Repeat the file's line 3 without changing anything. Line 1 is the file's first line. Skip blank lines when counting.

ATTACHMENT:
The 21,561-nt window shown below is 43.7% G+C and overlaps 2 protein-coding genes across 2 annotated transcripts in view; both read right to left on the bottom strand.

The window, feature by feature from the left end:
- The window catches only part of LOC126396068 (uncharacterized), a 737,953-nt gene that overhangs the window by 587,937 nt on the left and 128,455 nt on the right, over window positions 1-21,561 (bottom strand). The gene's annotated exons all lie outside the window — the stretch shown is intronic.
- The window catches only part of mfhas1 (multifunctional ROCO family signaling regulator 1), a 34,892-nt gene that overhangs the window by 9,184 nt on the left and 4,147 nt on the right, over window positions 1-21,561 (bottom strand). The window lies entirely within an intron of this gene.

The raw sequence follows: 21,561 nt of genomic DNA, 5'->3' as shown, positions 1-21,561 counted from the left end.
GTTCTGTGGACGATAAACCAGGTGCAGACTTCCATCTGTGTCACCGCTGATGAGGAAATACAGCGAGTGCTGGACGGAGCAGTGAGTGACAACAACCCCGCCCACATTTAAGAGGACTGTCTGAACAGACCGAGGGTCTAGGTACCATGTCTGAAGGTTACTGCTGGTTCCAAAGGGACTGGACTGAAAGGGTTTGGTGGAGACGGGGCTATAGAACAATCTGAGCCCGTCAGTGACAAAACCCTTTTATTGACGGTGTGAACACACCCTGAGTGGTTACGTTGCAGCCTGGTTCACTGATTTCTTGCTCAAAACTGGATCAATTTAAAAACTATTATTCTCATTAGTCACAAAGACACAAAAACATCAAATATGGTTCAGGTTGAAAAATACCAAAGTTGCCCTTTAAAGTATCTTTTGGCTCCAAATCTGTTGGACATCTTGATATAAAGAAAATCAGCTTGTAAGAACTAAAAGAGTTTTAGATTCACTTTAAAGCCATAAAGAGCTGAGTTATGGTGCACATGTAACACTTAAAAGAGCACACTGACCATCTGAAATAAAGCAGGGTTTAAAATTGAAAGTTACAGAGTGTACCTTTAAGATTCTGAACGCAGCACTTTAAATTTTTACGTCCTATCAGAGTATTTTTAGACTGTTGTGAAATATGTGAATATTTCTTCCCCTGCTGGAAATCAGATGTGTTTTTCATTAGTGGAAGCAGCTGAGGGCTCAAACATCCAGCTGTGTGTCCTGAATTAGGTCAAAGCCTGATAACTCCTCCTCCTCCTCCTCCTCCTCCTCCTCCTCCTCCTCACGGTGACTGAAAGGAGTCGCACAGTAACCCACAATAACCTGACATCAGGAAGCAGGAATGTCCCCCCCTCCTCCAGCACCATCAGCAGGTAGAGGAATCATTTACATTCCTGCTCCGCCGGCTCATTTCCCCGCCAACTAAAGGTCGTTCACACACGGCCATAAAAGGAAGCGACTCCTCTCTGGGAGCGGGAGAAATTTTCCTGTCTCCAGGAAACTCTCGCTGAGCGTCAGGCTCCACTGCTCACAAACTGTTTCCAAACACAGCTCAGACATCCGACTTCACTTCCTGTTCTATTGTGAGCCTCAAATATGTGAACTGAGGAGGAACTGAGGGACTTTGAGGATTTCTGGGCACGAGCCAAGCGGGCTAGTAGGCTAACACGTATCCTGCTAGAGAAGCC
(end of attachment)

- The window catches only part of LOC126396068 (uncharacterized), a 737,953-nt gene that overhangs the window by 587,937 nt on the left and 128,455 nt on the right, over window positions 1-21,561 (bottom strand). The gene's annotated exons all lie outside the window — the stretch shown is intronic.